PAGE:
That Connie Kalitta, he is something, isn't he? Just a few
short months after bringing his two-time NHRA Top Fuel champion
son Scott Kalitta back into the scene, he went and one-upped himself.
A third car was added during the offseason and immediately David
Grubnic was chosen to drive the Top Fuel ride. So now Connie is
doing to drag racing what he has done to the airline industry -
added more to learn more. Doug Kalitta pilots the Mac Tools dragster,
Scott Kalitta drives the Mac Tools/Jesse James dragster and the
native Australian has the keys to the Kalitta Air dragster. Connie
tunes them all and Grubnic will be the first one to tell you what
an adventure that has been already. Since his career started in
1998, Grubnic has collected one No. 1 qualifying award and two runner-up
finishes. That was before Connie was tuning his ride. In just his
second event with Kalitta Motorsports, Grubnic snagged his second
career No. 1 qualifying position with a 4.486-second run at Firebird
I'ntl Raceway in Phoenix. Surely his first national event win can't
be too far behind. He'll make another attempt this weekend, as the
35th annual Mac Tools Gatornationals is set to wow the Florida crowd
at Gainesville Raceway starting Friday. In this Q&A session,
Grubnic talks about what it is like to join Kalitta Motorsports
and work closely with Connie, what he likes to trade in his free
time and what he wants to accomplish in 2004.
CP: What brought the third car concept together, especially
GRUBNIC: What brought it together so quickly
was Connie and Jim and John Oberhofer. They obviously discussed
what they wanted to do over the winter and then Connie got a hold
of me and asked me if they did put it together if I would be interested.
Obviously I was over the moon when they asked that. The very idea
that they were considering me was good enough for me. When the decision
was made to run the car, I was ecstatic.
CP: What do you think about the early performance of the
GRUBNIC: I didn't expect us to come out and
run so quickly so soon. The performance is just terrific. We ran
a 4.49 in my first race and then we came out and ran two 4.40s back-to-back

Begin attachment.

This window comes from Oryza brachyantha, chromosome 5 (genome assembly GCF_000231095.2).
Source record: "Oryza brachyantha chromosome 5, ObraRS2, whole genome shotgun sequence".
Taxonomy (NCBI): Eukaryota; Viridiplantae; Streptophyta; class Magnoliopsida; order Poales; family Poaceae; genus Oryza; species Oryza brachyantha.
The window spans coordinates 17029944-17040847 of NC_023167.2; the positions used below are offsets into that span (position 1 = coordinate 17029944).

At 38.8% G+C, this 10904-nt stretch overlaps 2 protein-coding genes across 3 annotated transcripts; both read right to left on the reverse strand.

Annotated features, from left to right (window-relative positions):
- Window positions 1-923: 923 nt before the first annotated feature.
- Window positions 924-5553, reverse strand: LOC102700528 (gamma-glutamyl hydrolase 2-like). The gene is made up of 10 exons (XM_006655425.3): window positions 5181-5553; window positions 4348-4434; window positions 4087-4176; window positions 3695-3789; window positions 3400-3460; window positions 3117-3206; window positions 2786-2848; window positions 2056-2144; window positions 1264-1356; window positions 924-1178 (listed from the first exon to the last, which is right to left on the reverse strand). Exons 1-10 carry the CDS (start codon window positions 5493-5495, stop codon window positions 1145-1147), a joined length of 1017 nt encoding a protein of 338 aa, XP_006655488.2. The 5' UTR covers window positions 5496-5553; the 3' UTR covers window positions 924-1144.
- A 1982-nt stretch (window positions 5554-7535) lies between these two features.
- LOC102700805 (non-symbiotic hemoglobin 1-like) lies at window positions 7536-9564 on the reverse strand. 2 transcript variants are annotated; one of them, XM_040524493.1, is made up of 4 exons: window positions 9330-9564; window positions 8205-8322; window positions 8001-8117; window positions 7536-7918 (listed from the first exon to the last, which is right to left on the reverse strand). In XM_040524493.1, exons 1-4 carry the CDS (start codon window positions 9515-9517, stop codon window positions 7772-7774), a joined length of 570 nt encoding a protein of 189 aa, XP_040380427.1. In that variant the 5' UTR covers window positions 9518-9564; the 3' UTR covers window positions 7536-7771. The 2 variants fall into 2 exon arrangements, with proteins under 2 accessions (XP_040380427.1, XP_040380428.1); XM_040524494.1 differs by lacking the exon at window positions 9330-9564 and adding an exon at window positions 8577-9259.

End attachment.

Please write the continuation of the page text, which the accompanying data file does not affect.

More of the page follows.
and were the only car in Phoenix to run 40s this weekend and we
were the No. 1 qualifier. That is something that I didn't expect,
but considering the talent and the depth of intelligence of this
whole team, I can understand why. Conrad makes an enormous amount
of power in these cars. Believe me, when you drive them and you
get to 1.3 seconds and they start rocketing down that race track,
there is one thing you need to have with your clutch and that is
a lot of horsepower. And Connie definitely makes all the power.
It is all them, they deserve all of the credit.
CP: Connie Kalitta has mentioned in the past that if he
did put a third car together, he would want you to drive it. Why
do you think he asked you to drive the car?
GRUBNIC: I honestly don't know. We've been
friends for a while. When I was driving for John Mitchell, Connie
would always come over pretty much ever since I started driving
for John in 1999. Connie would always come over and help out and
visit. Connie has an enormous heart like that. He'll come over and
try to help out. He'll look at things and he was always welcome.
We just built a relationship over the years and in turn at the race
we would hang out and visit.
CP: When did you find out that the third car was a done
deal and you were going to drive it?
GRUBNIC: Well, we started out talking about
it just after the season. They made me aware of it when I was back
in Australia, in mid December. There was an issue with the fact
that you obviously have to put the right group of people together.
We had Connie and Jim and John, but you have to assemble the right
crew. You have to put a rig together and a lot of other things have
to be put in place. But we couldn't do it at the cost of compromising
the other two cars. Those cars run so good, and I am probably one
of Connie's biggest fans and I didn't want to see those cars compromised
either. Enough was put into place that made it a viable thing to
do and the decision was made to start the team.
CP: What was your reaction when you realized you ran another
40 run and you were the No. 1 qualifier?
GRUBNIC: Honestly, when I stepped on the gas,
the car took off. It was stuck pretty good and it just started pulling.
The Conrad horsepower kicked in at 1.3 seconds and away it went.
I was getting down just past 800 feet and it was hard to tell, but
the car felt a little astray and maybe it put a cylinder out and
I even considered clicking it off early. But the speed that the
car was going and how fast it was getting down the race track, by
the time my brain caught up, I was already at the finish line. I
heard Jim come on the radio and he said, "Good job Davie,"
and then I heard a "9" and I wasn't sure if he said a
49 or a 59 until I got out of the car at the end. When they told
me I ran a 49 it was overwhelming. That's not me, believe me. That
car just went straight down the groove and I didn't have to do anything